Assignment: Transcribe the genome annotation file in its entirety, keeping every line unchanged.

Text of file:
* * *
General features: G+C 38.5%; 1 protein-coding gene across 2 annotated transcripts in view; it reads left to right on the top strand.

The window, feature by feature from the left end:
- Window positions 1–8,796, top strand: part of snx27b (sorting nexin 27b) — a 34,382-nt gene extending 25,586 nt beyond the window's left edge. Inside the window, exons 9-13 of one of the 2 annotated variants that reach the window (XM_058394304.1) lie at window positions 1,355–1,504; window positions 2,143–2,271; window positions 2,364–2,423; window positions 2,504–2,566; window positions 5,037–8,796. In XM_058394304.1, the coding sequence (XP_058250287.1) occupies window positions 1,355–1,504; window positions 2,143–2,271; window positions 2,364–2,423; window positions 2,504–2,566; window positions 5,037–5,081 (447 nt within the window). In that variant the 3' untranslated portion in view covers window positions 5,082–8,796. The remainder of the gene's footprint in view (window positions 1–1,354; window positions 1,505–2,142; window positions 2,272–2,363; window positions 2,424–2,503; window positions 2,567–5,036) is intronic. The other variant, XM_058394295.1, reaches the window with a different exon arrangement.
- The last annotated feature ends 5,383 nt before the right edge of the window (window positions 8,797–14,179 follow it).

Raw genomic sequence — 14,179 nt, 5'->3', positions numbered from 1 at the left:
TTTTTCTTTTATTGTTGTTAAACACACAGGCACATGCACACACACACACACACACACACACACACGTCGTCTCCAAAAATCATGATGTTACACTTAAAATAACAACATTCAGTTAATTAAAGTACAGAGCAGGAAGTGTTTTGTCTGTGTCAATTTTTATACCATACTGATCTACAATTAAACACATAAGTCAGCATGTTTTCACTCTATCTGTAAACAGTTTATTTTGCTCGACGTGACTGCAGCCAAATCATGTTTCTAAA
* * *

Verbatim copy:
General features: G+C 38.5%; 1 protein-coding gene across 2 annotated transcripts in view; it reads left to right on the top strand.

The window, feature by feature from the left end:
- Window positions 1–8,796, top strand: part of snx27b (sorting nexin 27b) — a 34,382-nt gene extending 25,586 nt beyond the window's left edge. Inside the window, exons 9-13 of one of the 2 annotated variants that reach the window (XM_058394304.1) lie at window positions 1,355–1,504; window positions 2,143–2,271; window positions 2,364–2,423; window positions 2,504–2,566; window positions 5,037–8,796. In XM_058394304.1, the coding sequence (XP_058250287.1) occupies window positions 1,355–1,504; window positions 2,143–2,271; window positions 2,364–2,423; window positions 2,504–2,566; window positions 5,037–5,081 (447 nt within the window). In that variant the 3' untranslated portion in view covers window positions 5,082–8,796. The remainder of the gene's footprint in view (window positions 1–1,354; window positions 1,505–2,142; window positions 2,272–2,363; window positions 2,424–2,503; window positions 2,567–5,036) is intronic. The other variant, XM_058394295.1, reaches the window with a different exon arrangement.
- The last annotated feature ends 5,383 nt before the right edge of the window (window positions 8,797–14,179 follow it).

Raw genomic sequence — 14,179 nt, 5'->3', positions numbered from 1 at the left:
TTTTTCTTTTATTGTTGTTAAACACACAGGCACATGCACACACACACACACACACACACACACACGTCGTCTCCAAAAATCATGATGTTACACTTAAAATAACAACATTCAGTTAATTAAAGTACAGAGCAGGAAGTGTTTTGTCTGTGTCAATTTTTATACCATACTGATCTACAATTAAACACATAAGTCAGCATGTTTTCACTCTATCTGTAAACAGTTTATTTTGCTCGACGTGACTGCAGCCAAATCATGTTTCTAAA